A log about land use and transportation that is updated . . . from time to time
Other Webspaces -
N.Y. Metro Transportation Advocacy
Auto-Free New York
Bridge Tolls Advocacy Project
Car Free Bedford Avenue
Citywide Coalition for Traffic Relief
"Mobilizing the Region"
Move NY & NJ
New York Public Transit Association
Right of Way
Save Mass Transit Coalition
Straphangers' Campaign
Time's Up!
Transportation Alternatives
Tri-State Transportation Campaign
Vision 42

National Transportation Advocacy
American Passenger Rail Coalition
American Public Transportation Assoc.
Coalition for Appropriate Transportation
Daily rail news clippings from UTU
League of American Bicyclists
National Assoc. of Railroad Passengers

Academia & Smart Growth
Center for an Urban Future
Center for Urban Policy Research
Columbia University Urban Planning
Congress for the New Urbanism
Initiative for a Competitive Inner City
Planners Network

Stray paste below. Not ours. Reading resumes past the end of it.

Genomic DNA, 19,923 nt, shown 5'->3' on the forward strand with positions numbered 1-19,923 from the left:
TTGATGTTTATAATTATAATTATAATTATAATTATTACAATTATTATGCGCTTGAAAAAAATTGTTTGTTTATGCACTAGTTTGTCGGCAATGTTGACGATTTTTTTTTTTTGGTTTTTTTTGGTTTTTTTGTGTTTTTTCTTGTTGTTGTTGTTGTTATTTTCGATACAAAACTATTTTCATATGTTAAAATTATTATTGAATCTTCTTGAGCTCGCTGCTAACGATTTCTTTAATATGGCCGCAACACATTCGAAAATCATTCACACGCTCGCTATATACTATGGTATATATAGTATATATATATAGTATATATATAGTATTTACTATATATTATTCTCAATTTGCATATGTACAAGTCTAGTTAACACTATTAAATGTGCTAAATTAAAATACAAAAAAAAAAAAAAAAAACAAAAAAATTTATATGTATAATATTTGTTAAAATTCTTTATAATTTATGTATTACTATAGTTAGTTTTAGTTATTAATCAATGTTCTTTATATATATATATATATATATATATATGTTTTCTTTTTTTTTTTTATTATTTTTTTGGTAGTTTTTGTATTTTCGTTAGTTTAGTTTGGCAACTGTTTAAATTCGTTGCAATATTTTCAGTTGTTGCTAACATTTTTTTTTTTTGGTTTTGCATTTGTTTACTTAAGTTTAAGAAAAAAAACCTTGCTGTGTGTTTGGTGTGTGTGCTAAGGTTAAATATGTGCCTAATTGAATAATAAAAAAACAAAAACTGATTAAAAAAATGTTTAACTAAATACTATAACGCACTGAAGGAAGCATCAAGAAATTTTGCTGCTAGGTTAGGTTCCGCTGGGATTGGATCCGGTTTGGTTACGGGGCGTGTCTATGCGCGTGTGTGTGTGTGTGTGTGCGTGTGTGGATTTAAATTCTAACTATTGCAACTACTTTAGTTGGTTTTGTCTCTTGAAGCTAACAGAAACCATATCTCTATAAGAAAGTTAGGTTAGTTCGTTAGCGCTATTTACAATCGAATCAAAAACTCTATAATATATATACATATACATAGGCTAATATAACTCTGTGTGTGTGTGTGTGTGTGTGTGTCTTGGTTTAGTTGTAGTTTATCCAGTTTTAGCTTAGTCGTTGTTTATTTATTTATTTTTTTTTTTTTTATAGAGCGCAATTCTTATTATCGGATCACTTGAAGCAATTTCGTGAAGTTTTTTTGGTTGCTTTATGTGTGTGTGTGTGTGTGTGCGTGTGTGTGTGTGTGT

Professor Donald Shoup
Professor Vukan R. Vuchic
Regional Plan Association
Rudin Center
Smart Growth Online

Access for All
Asphalt Nation
The Death & Life of Great American Cities
Downtown: It's Rise and Fall: 1880-1950
The Geography of Nowhere
Suburban Nation
Transportation for Livable Cities

NYC Planning & Development
Bronx Overall E.D.C.
Dept. of City Planning
Citizen's Housing & Planning Council
Empire State Development Corp.
Enterprise Foundation
LISC-New York
Lower Manhattan Development Corp.
NYC Dept. of City Planning
NYC Dept. of Parks & Rec.
NYC Economic Development Corp.
NYC Housing Development Corp.
NYC Landmarks Preservation Commission
N.Y. Industrial Retention Network
N.Y. Metro Transportation Council
Partnership for New York
Project for Public Spaces
Sustainable South Bronx
United Nations Development Corp.
Upper Manhattan Empowerment Zone

U.S. Rail Service Providers
American Orient Express

Alaska Railroad
Altamont Commuter Express
The Coaster
Long Island Rail Road
MBTA Commuter Rail
Metro-North Railroad
New Jersey Transit
Shore Line East
South Shore Line
Syracuse OnTrack
Trinity Railway Express
Virginia Railway Express

Web www.startsandfits.com
Sunday, December 10, 2006
The scaffolding is off at Fultonhaus, 119 Fulton Street at Dutch Street in Lower Manhattan's Financial District. This is an example of what might be called small-scale upfill development, and it embodies many principles that Jane Jacobs described as being beneficial for a city neighborhood.